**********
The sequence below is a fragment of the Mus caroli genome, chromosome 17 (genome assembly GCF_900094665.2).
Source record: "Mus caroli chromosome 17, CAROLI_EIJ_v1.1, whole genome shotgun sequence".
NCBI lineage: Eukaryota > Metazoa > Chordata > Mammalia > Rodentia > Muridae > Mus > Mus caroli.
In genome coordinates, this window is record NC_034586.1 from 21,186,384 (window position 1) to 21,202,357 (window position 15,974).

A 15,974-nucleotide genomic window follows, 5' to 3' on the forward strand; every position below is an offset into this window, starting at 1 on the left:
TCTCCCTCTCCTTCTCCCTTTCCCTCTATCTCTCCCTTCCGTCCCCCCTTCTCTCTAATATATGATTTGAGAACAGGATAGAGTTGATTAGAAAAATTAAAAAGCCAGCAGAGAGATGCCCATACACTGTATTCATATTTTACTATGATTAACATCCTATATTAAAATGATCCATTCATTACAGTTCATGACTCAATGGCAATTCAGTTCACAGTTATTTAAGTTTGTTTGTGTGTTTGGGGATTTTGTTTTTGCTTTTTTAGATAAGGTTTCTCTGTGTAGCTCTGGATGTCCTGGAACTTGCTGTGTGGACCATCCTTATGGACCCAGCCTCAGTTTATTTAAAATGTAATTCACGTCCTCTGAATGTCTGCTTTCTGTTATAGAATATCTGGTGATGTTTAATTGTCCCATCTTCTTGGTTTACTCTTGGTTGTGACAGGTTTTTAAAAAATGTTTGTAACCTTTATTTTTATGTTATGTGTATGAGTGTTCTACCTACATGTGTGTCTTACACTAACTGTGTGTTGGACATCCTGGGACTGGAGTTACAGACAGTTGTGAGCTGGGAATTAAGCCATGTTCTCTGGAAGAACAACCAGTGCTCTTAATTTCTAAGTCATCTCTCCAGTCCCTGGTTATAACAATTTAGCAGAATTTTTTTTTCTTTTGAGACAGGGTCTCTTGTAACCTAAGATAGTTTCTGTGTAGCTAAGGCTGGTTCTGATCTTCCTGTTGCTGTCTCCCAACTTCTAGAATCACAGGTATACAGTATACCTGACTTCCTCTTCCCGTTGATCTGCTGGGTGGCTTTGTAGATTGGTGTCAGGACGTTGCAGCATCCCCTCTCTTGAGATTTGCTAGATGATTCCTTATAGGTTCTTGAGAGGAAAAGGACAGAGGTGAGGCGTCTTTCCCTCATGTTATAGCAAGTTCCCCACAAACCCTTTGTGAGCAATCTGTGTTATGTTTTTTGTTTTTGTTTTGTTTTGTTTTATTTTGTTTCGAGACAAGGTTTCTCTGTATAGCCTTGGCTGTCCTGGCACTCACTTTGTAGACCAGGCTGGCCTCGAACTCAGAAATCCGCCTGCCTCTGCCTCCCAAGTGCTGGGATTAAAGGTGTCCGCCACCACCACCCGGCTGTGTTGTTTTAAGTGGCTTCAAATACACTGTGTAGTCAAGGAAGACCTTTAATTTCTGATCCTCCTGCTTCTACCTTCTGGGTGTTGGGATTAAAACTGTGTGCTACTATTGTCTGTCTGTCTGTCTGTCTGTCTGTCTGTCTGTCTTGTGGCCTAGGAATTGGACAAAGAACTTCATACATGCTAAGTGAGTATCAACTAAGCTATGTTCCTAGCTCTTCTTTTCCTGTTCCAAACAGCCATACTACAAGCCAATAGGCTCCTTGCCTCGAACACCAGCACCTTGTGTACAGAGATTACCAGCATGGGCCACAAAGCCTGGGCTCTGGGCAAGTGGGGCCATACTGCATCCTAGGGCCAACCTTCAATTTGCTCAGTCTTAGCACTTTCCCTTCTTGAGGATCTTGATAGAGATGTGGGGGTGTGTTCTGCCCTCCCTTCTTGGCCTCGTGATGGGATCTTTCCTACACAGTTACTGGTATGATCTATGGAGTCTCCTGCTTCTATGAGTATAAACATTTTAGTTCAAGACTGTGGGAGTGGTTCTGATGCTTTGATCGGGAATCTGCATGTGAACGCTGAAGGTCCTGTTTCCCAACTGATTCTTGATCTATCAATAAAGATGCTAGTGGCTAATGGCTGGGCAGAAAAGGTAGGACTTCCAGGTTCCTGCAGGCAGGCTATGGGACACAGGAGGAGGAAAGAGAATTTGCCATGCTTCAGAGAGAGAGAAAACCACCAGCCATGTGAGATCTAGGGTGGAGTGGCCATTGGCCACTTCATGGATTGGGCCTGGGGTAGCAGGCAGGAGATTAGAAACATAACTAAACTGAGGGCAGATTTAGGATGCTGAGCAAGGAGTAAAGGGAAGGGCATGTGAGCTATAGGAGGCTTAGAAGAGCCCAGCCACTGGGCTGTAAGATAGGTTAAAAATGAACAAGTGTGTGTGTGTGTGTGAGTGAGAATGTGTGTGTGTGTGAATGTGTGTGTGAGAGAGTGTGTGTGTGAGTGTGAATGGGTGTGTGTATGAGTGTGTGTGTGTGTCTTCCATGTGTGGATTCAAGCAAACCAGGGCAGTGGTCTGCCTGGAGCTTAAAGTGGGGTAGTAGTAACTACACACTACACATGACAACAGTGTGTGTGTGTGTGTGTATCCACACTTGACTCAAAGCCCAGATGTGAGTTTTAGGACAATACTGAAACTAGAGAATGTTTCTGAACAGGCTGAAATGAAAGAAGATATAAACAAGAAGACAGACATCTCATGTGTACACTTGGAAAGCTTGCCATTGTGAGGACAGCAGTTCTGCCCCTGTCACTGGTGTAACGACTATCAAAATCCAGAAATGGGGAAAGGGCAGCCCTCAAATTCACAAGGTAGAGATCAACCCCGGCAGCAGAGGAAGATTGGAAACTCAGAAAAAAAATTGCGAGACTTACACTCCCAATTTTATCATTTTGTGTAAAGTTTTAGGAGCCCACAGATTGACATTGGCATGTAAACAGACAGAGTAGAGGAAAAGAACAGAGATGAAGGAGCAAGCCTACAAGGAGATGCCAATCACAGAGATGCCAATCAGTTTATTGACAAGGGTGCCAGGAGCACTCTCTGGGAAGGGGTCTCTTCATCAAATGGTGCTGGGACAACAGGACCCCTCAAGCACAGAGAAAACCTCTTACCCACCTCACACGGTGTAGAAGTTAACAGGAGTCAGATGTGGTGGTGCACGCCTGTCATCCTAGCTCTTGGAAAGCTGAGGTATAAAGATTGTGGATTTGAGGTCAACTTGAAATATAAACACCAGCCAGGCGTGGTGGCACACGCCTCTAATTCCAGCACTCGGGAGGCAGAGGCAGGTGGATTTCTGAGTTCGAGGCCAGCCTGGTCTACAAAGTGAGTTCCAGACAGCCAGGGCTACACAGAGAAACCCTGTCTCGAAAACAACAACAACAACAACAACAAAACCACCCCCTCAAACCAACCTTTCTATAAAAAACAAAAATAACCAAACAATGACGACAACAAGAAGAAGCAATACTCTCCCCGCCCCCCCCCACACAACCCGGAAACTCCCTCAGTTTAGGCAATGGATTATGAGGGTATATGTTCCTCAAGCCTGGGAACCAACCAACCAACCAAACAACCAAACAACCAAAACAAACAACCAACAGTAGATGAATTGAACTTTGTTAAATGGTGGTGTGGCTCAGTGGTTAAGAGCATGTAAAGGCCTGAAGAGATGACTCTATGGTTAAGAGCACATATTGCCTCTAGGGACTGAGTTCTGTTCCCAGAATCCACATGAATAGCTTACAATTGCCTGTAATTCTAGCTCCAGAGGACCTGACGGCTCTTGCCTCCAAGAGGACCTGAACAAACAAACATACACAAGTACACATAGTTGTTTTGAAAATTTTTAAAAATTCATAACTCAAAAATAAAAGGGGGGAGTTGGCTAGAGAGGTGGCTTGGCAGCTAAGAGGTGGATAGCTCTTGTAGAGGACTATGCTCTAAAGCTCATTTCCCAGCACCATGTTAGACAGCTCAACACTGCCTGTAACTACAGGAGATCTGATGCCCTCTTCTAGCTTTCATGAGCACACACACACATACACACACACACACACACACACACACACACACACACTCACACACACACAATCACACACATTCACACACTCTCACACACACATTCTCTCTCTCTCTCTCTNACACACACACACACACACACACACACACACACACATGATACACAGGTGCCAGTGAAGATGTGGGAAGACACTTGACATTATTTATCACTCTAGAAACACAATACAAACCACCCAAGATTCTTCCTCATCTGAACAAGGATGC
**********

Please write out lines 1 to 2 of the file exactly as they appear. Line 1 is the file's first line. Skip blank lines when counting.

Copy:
The sequence below is a fragment of the Mus caroli genome, chromosome 17 (genome assembly GCF_900094665.2).
Source record: "Mus caroli chromosome 17, CAROLI_EIJ_v1.1, whole genome shotgun sequence".